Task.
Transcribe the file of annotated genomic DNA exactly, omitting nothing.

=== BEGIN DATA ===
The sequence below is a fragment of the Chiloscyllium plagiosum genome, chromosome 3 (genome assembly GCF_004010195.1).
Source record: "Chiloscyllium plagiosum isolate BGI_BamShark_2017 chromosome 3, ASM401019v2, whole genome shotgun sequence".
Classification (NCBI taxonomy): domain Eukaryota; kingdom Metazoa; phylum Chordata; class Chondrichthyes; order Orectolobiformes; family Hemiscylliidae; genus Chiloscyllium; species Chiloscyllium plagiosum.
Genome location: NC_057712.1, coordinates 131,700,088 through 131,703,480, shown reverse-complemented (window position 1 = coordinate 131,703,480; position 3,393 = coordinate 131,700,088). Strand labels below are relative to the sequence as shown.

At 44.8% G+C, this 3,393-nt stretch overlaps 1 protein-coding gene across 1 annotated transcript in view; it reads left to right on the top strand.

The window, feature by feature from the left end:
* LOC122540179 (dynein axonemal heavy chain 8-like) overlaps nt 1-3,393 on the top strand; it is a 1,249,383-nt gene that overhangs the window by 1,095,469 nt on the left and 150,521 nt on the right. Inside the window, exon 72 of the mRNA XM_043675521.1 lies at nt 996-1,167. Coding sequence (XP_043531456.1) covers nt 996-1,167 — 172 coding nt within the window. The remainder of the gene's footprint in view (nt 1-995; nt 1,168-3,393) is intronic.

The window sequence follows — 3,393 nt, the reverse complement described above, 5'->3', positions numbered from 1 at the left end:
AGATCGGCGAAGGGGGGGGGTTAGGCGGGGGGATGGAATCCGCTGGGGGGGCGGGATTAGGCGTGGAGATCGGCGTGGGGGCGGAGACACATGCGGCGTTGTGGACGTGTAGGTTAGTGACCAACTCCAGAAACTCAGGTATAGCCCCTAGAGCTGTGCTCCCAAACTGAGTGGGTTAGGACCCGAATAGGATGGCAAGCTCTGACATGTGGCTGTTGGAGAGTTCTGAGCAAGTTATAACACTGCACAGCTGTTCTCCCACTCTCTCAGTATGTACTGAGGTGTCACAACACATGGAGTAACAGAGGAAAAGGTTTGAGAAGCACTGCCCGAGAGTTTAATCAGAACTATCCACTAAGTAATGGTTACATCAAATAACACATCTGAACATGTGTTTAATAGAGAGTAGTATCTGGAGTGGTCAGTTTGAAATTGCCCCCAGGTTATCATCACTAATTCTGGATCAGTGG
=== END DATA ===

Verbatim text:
The sequence below is a fragment of the Chiloscyllium plagiosum genome, chromosome 3 (genome assembly GCF_004010195.1).
Source record: "Chiloscyllium plagiosum isolate BGI_BamShark_2017 chromosome 3, ASM401019v2, whole genome shotgun sequence".
Classification (NCBI taxonomy): domain Eukaryota; kingdom Metazoa; phylum Chordata; class Chondrichthyes; order Orectolobiformes; family Hemiscylliidae; genus Chiloscyllium; species Chiloscyllium plagiosum.
Genome location: NC_057712.1, coordinates 131,700,088 through 131,703,480, shown reverse-complemented (window position 1 = coordinate 131,703,480; position 3,393 = coordinate 131,700,088). Strand labels below are relative to the sequence as shown.

At 44.8% G+C, this 3,393-nt stretch overlaps 1 protein-coding gene across 1 annotated transcript in view; it reads left to right on the top strand.

The window, feature by feature from the left end:
* LOC122540179 (dynein axonemal heavy chain 8-like) overlaps nt 1-3,393 on the top strand; it is a 1,249,383-nt gene that overhangs the window by 1,095,469 nt on the left and 150,521 nt on the right. Inside the window, exon 72 of the mRNA XM_043675521.1 lies at nt 996-1,167. Coding sequence (XP_043531456.1) covers nt 996-1,167 — 172 coding nt within the window. The remainder of the gene's footprint in view (nt 1-995; nt 1,168-3,393) is intronic.

The window sequence follows — 3,393 nt, the reverse complement described above, 5'->3', positions numbered from 1 at the left end:
AGATCGGCGAAGGGGGGGGGTTAGGCGGGGGGATGGAATCCGCTGGGGGGGCGGGATTAGGCGTGGAGATCGGCGTGGGGGCGGAGACACATGCGGCGTTGTGGACGTGTAGGTTAGTGACCAACTCCAGAAACTCAGGTATAGCCCCTAGAGCTGTGCTCCCAAACTGAGTGGGTTAGGACCCGAATAGGATGGCAAGCTCTGACATGTGGCTGTTGGAGAGTTCTGAGCAAGTTATAACACTGCACAGCTGTTCTCCCACTCTCTCAGTATGTACTGAGGTGTCACAACACATGGAGTAACAGAGGAAAAGGTTTGAGAAGCACTGCCCGAGAGTTTAATCAGAACTATCCACTAAGTAATGGTTACATCAAATAACACATCTGAACATGTGTTTAATAGAGAGTAGTATCTGGAGTGGTCAGTTTGAAATTGCCCCCAGGTTATCATCACTAATTCTGGATCAGTGG